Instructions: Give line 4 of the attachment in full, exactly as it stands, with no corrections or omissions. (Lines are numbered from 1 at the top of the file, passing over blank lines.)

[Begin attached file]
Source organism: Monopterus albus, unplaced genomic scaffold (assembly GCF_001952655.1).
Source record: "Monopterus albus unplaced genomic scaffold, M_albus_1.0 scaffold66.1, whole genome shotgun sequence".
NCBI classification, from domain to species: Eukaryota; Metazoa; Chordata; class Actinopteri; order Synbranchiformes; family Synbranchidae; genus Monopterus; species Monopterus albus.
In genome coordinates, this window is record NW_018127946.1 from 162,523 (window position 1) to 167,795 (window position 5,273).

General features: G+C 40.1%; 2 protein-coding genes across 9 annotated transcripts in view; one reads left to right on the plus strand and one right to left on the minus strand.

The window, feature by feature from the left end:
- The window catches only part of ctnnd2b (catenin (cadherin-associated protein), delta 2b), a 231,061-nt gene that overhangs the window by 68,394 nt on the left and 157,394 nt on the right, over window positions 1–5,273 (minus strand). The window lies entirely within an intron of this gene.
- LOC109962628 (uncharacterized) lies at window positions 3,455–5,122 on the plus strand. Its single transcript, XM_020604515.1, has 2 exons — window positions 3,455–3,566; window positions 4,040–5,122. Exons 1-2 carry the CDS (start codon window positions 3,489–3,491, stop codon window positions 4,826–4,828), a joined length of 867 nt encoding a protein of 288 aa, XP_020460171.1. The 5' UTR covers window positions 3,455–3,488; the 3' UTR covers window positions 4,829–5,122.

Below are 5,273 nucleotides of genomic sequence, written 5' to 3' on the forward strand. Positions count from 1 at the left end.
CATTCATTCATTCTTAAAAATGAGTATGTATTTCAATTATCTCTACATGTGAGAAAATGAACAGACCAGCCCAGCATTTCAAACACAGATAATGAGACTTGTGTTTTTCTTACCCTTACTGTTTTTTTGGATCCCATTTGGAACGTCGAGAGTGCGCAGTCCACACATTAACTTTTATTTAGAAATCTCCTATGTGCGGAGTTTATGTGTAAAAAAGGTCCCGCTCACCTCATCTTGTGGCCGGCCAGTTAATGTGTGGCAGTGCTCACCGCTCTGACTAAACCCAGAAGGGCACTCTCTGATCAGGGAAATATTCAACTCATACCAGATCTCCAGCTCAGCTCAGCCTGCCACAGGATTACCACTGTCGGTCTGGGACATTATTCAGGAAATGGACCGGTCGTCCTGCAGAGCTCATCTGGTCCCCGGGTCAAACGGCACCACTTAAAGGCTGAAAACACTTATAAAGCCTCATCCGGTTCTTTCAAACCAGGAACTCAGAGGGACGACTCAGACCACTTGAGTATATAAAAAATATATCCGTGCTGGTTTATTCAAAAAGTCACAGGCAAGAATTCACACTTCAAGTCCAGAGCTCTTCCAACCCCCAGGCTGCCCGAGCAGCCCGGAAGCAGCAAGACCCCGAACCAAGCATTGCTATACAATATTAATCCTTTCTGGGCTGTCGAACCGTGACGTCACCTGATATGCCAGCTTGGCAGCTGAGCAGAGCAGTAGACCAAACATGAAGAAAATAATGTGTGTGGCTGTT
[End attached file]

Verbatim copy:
In genome coordinates, this window is record NW_018127946.1 from 162,523 (window position 1) to 167,795 (window position 5,273).